It all began with a simple question: How did the fossils of seashells end up on the tops of mountains? For seventeenth-century scientists with only the Biblical tales of the earth’s creation to contend with, theories abounded and the implications were baffling - until a brilliant anatomist named Nicolaus Steno took on the matter and became known as the founding father of geology. His growing obsession with these strangely misplaced fossils led to one of the greatest scientific discoveries of humankind: the actual process for correctly determining the age of the planet itself.
Steno, whose name is often forgotten in the annals of great scientific heroes, dared to look beyond the pages of the Bible where many other scientists of his time were finding their answers for such questions. He began looking in the mountains themselves for direct evidence and proof of his theory of how the geological process of the world evolved over eons. But, at the same time, he was making a name for himself with his groundbreaking research and his innovative scientific discoveries, he was also becoming more and more attracted to the call of priesthood. He eventually would turn his back on his scientific genius and take on vows of poverty as a Catholic priest.
This fascinating and highly readable glimpse into the life of a man who literally created an entire earth science, then became a devout priest and a beatified saint of the Catholic Church long after his death, melds the worlds of religion and science and displays the constant battle between the two in man’s efforts to understand the workings of the world around him. Author Alan Cutler, with a Ph.D. in Geology, weaves a web of thrills and mystery as we walk with Steno through the various phases of his research and his discovery, despite constant pressure from outside religious orthodoxy to keep his findings in synch with Biblical history.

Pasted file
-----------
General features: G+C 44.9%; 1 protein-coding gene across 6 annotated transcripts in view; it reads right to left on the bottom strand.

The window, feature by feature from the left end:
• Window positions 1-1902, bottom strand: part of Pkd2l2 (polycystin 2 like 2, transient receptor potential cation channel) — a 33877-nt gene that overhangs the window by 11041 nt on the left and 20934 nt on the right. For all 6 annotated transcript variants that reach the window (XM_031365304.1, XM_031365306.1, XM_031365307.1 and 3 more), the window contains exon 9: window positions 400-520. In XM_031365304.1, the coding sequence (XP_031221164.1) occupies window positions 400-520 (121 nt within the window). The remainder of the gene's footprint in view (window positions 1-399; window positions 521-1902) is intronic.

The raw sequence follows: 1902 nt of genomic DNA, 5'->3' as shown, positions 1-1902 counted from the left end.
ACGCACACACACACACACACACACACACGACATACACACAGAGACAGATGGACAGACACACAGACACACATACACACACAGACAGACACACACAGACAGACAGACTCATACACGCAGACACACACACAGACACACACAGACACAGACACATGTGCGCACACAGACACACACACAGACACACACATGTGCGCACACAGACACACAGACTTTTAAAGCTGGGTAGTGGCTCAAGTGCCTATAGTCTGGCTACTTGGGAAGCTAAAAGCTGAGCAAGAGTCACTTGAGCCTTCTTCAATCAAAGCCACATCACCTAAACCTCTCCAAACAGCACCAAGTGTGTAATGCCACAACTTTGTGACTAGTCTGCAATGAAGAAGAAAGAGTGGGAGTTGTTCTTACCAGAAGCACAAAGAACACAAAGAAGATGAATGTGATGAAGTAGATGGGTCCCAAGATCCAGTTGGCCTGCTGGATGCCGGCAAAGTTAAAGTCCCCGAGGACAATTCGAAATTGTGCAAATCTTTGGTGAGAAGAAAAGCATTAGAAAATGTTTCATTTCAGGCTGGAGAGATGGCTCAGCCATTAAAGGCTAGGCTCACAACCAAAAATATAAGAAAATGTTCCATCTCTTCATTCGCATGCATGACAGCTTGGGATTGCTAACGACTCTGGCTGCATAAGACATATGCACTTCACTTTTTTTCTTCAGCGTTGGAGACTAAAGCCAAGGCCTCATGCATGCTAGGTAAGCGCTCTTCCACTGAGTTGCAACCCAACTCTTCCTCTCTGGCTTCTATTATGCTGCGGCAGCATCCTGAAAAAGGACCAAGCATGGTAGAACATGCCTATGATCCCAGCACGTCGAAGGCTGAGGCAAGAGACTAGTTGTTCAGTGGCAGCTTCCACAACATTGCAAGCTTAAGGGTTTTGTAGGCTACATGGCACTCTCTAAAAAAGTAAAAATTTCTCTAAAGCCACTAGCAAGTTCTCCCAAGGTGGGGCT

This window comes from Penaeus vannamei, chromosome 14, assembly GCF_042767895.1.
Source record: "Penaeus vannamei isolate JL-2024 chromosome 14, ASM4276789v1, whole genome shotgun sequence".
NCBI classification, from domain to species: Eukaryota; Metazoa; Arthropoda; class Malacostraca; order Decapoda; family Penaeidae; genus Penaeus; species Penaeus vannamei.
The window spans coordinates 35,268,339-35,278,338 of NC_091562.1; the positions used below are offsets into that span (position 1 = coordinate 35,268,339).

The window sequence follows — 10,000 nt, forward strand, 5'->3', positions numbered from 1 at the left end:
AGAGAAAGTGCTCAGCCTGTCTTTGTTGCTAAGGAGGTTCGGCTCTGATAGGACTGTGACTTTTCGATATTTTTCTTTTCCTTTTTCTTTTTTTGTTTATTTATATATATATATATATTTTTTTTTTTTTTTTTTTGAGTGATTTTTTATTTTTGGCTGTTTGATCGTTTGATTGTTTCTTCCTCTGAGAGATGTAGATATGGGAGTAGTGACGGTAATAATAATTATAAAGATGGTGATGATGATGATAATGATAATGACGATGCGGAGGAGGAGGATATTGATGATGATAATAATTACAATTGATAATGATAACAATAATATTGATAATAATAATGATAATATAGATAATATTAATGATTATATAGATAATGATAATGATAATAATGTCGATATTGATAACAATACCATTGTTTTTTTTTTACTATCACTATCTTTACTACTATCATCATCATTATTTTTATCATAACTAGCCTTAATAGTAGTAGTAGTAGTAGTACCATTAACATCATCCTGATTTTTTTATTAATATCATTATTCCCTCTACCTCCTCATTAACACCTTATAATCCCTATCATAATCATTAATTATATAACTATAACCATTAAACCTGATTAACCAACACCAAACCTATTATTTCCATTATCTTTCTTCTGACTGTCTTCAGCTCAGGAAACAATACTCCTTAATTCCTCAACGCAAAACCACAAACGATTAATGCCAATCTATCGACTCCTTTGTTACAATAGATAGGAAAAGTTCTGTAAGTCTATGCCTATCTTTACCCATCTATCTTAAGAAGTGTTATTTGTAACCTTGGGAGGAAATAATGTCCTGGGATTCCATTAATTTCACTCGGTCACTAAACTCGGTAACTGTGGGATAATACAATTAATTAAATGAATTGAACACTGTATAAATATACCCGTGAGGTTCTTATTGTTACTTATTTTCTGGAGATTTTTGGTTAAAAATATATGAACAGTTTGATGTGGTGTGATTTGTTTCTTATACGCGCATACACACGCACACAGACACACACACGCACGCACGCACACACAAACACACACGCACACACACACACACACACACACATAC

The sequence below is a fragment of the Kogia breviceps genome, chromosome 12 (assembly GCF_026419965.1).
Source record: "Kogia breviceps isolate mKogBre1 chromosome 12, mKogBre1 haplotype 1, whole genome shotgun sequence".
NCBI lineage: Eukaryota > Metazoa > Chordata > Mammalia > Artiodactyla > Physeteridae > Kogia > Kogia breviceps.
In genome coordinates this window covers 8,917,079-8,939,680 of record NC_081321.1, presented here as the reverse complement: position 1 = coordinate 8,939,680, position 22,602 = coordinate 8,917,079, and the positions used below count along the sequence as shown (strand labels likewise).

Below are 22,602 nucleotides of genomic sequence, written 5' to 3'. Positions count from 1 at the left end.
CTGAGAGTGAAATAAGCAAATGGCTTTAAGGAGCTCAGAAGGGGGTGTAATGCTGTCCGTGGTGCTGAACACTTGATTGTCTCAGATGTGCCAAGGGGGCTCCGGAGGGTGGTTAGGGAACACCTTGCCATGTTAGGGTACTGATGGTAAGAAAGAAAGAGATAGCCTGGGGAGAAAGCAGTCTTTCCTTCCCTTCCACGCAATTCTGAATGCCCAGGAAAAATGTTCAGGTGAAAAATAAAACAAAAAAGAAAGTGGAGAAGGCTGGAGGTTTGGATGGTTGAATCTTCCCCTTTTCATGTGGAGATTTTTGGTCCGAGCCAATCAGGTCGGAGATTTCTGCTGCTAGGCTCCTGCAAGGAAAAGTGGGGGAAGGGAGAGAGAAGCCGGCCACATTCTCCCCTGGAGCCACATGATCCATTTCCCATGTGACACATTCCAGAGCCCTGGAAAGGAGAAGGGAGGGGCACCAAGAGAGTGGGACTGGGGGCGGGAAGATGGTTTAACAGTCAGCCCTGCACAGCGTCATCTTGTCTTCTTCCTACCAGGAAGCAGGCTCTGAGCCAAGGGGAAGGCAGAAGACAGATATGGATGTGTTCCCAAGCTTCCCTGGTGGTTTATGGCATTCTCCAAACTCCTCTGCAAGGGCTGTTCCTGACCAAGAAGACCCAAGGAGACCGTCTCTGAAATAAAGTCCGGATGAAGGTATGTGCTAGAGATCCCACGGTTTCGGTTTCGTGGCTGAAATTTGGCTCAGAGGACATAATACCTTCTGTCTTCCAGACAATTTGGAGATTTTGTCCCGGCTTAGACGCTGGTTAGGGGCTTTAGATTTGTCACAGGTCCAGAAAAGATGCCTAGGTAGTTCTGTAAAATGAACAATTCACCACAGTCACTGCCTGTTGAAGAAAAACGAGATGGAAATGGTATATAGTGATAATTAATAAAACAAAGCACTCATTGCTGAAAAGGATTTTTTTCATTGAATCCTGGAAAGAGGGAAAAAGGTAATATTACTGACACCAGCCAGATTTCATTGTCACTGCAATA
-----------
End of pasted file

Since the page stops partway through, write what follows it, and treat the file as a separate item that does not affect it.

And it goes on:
Steno became first a gifted anatomist, his dissections of animals and human cadavers often drawing the elite as spectators. As word spread of his genius, he found himself the research darling of many of Europe’s most lavish courts, but it was his brilliant deductions of earth history involving layers of sediment and rock as indicators of the true age of our planet that truly placed him alongside the likes of Galileo. Steno was one of the first and only scientists to challenge the Biblical concept of the age of the earth, and to state that in fact the earth was billions of years old - and he could prove it. It was his common-sense theory of how fossils “appeared” on mountaintops that placed him at the peak of scientific achievement of his day, even though history would soon forget his name (but not his contributions to science).
For anyone captivated by the history of scientific discovery, The Seashell on the Mountaintop offers a truly enjoyable and educational read about a man few know of, but whose ideas and brilliance literally changed the face of modern geological science. And for those intrigued by the constant battle between religion and science, this book is a stunning example of just how far we have evolved in bringing the two into line. Steno’s life was a glorious attempt to reconcile the two, and both science and religion owe him a great debt.